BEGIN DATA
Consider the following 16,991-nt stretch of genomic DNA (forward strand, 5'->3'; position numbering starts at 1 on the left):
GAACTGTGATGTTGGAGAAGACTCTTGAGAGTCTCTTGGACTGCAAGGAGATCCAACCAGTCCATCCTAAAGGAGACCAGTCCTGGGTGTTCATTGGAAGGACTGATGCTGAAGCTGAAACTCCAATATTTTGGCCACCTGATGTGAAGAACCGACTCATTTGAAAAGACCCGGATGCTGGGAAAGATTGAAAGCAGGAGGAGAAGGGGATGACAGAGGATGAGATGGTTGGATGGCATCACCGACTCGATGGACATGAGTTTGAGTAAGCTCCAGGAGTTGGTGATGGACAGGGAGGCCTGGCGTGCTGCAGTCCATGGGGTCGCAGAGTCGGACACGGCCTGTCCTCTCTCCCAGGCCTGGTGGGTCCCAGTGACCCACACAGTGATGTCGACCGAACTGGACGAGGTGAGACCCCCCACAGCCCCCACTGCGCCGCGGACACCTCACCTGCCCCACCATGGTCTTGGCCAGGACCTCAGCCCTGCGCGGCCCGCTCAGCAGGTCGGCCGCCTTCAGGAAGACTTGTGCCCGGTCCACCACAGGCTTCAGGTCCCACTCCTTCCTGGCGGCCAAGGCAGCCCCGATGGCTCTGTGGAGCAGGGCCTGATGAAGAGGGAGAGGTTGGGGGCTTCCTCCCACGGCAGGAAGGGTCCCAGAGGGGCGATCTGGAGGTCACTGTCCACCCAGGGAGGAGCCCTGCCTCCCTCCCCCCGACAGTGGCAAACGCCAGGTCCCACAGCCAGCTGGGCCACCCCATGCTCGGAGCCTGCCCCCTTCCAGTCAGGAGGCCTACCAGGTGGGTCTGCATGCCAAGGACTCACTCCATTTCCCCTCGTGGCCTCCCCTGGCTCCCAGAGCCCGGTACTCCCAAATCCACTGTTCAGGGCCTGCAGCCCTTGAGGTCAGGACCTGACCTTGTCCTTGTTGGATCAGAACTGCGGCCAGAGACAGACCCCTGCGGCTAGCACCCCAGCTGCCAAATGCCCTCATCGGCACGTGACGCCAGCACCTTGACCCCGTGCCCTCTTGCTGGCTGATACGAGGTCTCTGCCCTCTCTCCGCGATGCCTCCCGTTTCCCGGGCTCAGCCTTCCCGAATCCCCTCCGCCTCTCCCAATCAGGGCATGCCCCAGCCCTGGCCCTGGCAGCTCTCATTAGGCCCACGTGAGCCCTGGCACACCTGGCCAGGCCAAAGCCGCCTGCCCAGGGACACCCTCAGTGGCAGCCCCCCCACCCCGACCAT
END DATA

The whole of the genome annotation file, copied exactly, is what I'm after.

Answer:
Consider the following 16,991-nt stretch of genomic DNA (forward strand, 5'->3'; position numbering starts at 1 on the left):
GAACTGTGATGTTGGAGAAGACTCTTGAGAGTCTCTTGGACTGCAAGGAGATCCAACCAGTCCATCCTAAAGGAGACCAGTCCTGGGTGTTCATTGGAAGGACTGATGCTGAAGCTGAAACTCCAATATTTTGGCCACCTGATGTGAAGAACCGACTCATTTGAAAAGACCCGGATGCTGGGAAAGATTGAAAGCAGGAGGAGAAGGGGATGACAGAGGATGAGATGGTTGGATGGCATCACCGACTCGATGGACATGAGTTTGAGTAAGCTCCAGGAGTTGGTGATGGACAGGGAGGCCTGGCGTGCTGCAGTCCATGGGGTCGCAGAGTCGGACACGGCCTGTCCTCTCTCCCAGGCCTGGTGGGTCCCAGTGACCCACACAGTGATGTCGACCGAACTGGACGAGGTGAGACCCCCCACAGCCCCCACTGCGCCGCGGACACCTCACCTGCCCCACCATGGTCTTGGCCAGGACCTCAGCCCTGCGCGGCCCGCTCAGCAGGTCGGCCGCCTTCAGGAAGACTTGTGCCCGGTCCACCACAGGCTTCAGGTCCCACTCCTTCCTGGCGGCCAAGGCAGCCCCGATGGCTCTGTGGAGCAGGGCCTGATGAAGAGGGAGAGGTTGGGGGCTTCCTCCCACGGCAGGAAGGGTCCCAGAGGGGCGATCTGGAGGTCACTGTCCACCCAGGGAGGAGCCCTGCCTCCCTCCCCCCGACAGTGGCAAACGCCAGGTCCCACAGCCAGCTGGGCCACCCCATGCTCGGAGCCTGCCCCCTTCCAGTCAGGAGGCCTACCAGGTGGGTCTGCATGCCAAGGACTCACTCCATTTCCCCTCGTGGCCTCCCCTGGCTCCCAGAGCCCGGTACTCCCAAATCCACTGTTCAGGGCCTGCAGCCCTTGAGGTCAGGACCTGACCTTGTCCTTGTTGGATCAGAACTGCGGCCAGAGACAGACCCCTGCGGCTAGCACCCCAGCTGCCAAATGCCCTCATCGGCACGTGACGCCAGCACCTTGACCCCGTGCCCTCTTGCTGGCTGATACGAGGTCTCTGCCCTCTCTCCGCGATGCCTCCCGTTTCCCGGGCTCAGCCTTCCCGAATCCCCTCCGCCTCTCCCAATCAGGGCATGCCCCAGCCCTGGCCCTGGCAGCTCTCATTAGGCCCACGTGAGCCCTGGCACACCTGGCCAGGCCAAAGCCGCCTGCCCAGGGACACCCTCAGTGGCAGCCCCCCCACCCCGACCAT